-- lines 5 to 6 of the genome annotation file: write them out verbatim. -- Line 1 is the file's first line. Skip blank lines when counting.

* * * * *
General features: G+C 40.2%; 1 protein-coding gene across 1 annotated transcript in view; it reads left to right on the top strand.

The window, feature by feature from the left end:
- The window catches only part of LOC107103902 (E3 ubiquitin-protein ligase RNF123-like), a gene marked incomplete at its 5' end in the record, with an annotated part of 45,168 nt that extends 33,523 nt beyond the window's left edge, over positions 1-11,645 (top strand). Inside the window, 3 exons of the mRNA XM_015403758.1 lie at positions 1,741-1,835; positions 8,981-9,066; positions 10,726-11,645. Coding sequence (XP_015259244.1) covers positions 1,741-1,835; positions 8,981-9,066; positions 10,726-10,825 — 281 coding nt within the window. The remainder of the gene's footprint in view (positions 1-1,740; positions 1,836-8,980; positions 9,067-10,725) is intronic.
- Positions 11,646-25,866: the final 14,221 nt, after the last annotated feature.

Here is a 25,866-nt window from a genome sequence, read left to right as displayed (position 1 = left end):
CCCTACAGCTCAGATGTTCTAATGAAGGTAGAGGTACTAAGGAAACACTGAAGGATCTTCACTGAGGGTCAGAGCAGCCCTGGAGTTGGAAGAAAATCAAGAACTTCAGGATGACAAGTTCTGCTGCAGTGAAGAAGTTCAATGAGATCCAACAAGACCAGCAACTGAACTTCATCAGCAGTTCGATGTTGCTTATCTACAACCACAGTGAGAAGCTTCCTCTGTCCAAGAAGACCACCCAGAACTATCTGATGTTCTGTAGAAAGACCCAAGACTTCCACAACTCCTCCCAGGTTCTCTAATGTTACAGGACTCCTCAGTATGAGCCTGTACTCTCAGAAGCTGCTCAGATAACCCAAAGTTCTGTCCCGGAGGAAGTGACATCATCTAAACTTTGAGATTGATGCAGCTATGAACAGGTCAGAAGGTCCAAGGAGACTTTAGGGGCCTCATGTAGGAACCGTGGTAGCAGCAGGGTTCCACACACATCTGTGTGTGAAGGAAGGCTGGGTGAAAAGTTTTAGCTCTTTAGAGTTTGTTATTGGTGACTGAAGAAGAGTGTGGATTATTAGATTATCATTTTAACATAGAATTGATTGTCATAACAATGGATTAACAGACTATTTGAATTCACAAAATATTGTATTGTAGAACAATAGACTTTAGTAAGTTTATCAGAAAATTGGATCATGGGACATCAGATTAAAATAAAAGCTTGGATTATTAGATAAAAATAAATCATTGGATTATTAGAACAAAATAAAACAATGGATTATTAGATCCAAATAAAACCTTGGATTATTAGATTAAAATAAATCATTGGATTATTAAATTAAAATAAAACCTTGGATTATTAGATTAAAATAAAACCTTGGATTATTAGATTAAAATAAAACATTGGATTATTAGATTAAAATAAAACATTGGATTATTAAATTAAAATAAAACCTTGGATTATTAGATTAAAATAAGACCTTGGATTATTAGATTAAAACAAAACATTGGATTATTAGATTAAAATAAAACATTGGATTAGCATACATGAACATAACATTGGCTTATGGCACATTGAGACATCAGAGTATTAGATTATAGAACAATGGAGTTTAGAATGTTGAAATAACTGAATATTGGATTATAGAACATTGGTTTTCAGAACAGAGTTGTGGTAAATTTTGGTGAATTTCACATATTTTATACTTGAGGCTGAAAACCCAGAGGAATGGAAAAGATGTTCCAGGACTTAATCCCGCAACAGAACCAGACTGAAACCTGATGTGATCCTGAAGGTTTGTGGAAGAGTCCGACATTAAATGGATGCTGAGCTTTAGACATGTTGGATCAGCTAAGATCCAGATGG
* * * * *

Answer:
Here is a 25,866-nt window from a genome sequence, read left to right as displayed (position 1 = left end):
CCCTACAGCTCAGATGTTCTAATGAAGGTAGAGGTACTAAGGAAACACTGAAGGATCTTCACTGAGGGTCAGAGCAGCCCTGGAGTTGGAAGAAAATCAAGAACTTCAGGATGACAAGTTCTGCTGCAGTGAAGAAGTTCAATGAGATCCAACAAGACCAGCAACTGAACTTCATCAGCAGTTCGATGTTGCTTATCTACAACCACAGTGAGAAGCTTCCTCTGTCCAAGAAGACCACCCAGAACTATCTGATGTTCTGTAGAAAGACCCAAGACTTCCACAACTCCTCCCAGGTTCTCTAATGTTACAGGACTCCTCAGTATGAGCCTGTACTCTCAGAAGCTGCTCAGATAACCCAAAGTTCTGTCCCGGAGGAAGTGACATCATCTAAACTTTGAGATTGATGCAGCTATGAACAGGTCAGAAGGTCCAAGGAGACTTTAGGGGCCTCATGTAGGAACCGTGGTAGCAGCAGGGTTCCACACACATCTGTGTGTGAAGGAAGGCTGGGTGAAAAGTTTTAGCTCTTTAGAGTTTGTTATTGGTGACTGAAGAAGAGTGTGGATTATTAGATTATCATTTTAACATAGAATTGATTGTCATAACAATGGATTAACAGACTATTTGAATTCACAAAATATTGTATTGTAGAACAATAGACTTTAGTAAGTTTATCAGAAAATTGGATCATGGGACATCAGATTAAAATAAAAGCTTGGATTATTAGATAAAAATAAATCATTGGATTATTAGAACAAAATAAAACAATGGATTATTAGATCCAAATAAAACCTTGGATTATTAGATTAAAATAAATCATTGGATTATTAAATTAAAATAAAACCTTGGATTATTAGATTAAAATAAAACCTTGGATTATTAGATTAAAATAAAACATTGGATTATTAGATTAAAATAAAACATTGGATTATTAAATTAAAATAAAACCTTGGATTATTAGATTAAAATAAGACCTTGGATTATTAGATTAAAACAAAACATTGGATTATTAGATTAAAATAAAACATTGGATTAGCATACATGAACATAACATTGGCTTATGGCACATTGAGACATCAGAGTATTAGATTATAGAACAATGGAGTTTAGAATGTTGAAATAACTGAATATTGGATTATAGAACATTGGTTTTCAGAACAGAGTTGTGGTAAATTTTGGTGAATTTCACATATTTTATACTTGAGGCTGAAAACCCAGAGGAATGGAAAAGATGTTCCAGGACTTAATCCCGCAACAGAACCAGACTGAAACCTGATGTGATCCTGAAGGTTTGTGGAAGAGTCCGACATTAAATGGATGCTGAGCTTTAGACATGTTGGATCAGCTAAGATCCAGATGG